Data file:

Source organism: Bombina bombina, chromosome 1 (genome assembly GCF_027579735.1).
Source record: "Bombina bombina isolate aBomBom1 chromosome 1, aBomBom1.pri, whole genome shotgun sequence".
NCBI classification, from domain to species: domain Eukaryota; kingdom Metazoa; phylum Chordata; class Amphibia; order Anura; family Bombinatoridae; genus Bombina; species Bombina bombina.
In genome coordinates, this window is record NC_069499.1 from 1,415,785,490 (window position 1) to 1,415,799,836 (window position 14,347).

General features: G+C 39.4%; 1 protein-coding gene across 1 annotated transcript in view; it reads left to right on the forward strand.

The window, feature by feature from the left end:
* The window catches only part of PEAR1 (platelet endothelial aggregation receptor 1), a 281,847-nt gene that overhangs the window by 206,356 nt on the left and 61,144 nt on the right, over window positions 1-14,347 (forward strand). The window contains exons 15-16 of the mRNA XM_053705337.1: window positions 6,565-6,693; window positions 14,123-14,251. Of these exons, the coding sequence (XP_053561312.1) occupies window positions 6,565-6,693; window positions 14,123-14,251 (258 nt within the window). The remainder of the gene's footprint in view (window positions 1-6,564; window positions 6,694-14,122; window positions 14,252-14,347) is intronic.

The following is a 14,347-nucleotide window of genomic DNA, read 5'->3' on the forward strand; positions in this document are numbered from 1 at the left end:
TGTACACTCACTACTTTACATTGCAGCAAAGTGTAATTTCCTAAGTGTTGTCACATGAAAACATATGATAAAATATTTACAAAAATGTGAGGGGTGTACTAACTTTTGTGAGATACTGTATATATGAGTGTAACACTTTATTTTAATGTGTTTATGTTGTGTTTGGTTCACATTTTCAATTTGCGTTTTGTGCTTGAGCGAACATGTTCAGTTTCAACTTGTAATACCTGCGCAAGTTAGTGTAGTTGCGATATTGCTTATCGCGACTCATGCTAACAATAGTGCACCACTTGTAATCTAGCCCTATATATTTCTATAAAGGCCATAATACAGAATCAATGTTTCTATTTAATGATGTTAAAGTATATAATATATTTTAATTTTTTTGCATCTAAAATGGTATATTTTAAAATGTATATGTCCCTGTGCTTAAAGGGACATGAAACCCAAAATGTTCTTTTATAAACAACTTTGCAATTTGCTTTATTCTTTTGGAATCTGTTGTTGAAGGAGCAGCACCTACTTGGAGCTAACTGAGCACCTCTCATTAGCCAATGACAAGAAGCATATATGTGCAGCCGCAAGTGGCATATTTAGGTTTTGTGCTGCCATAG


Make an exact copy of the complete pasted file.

Source organism: Bombina bombina, chromosome 1 (genome assembly GCF_027579735.1).
Source record: "Bombina bombina isolate aBomBom1 chromosome 1, aBomBom1.pri, whole genome shotgun sequence".
NCBI classification, from domain to species: domain Eukaryota; kingdom Metazoa; phylum Chordata; class Amphibia; order Anura; family Bombinatoridae; genus Bombina; species Bombina bombina.
In genome coordinates, this window is record NC_069499.1 from 1,415,785,490 (window position 1) to 1,415,799,836 (window position 14,347).

General features: G+C 39.4%; 1 protein-coding gene across 1 annotated transcript in view; it reads left to right on the forward strand.

The window, feature by feature from the left end:
* The window catches only part of PEAR1 (platelet endothelial aggregation receptor 1), a 281,847-nt gene that overhangs the window by 206,356 nt on the left and 61,144 nt on the right, over window positions 1-14,347 (forward strand). The window contains exons 15-16 of the mRNA XM_053705337.1: window positions 6,565-6,693; window positions 14,123-14,251. Of these exons, the coding sequence (XP_053561312.1) occupies window positions 6,565-6,693; window positions 14,123-14,251 (258 nt within the window). The remainder of the gene's footprint in view (window positions 1-6,564; window positions 6,694-14,122; window positions 14,252-14,347) is intronic.

The following is a 14,347-nucleotide window of genomic DNA, read 5'->3' on the forward strand; positions in this document are numbered from 1 at the left end:
TGTACACTCACTACTTTACATTGCAGCAAAGTGTAATTTCCTAAGTGTTGTCACATGAAAACATATGATAAAATATTTACAAAAATGTGAGGGGTGTACTAACTTTTGTGAGATACTGTATATATGAGTGTAACACTTTATTTTAATGTGTTTATGTTGTGTTTGGTTCACATTTTCAATTTGCGTTTTGTGCTTGAGCGAACATGTTCAGTTTCAACTTGTAATACCTGCGCAAGTTAGTGTAGTTGCGATATTGCTTATCGCGACTCATGCTAACAATAGTGCACCACTTGTAATCTAGCCCTATATATTTCTATAAAGGCCATAATACAGAATCAATGTTTCTATTTAATGATGTTAAAGTATATAATATATTTTAATTTTTTTGCATCTAAAATGGTATATTTTAAAATGTATATGTCCCTGTGCTTAAAGGGACATGAAACCCAAAATGTTCTTTTATAAACAACTTTGCAATTTGCTTTATTCTTTTGGAATCTGTTGTTGAAGGAGCAGCACCTACTTGGAGCTAACTGAGCACCTCTCATTAGCCAATGACAAGAAGCATATATGTGCAGCCGCAAGTGGCATATTTAGGTTTTGTGCTGCCATAG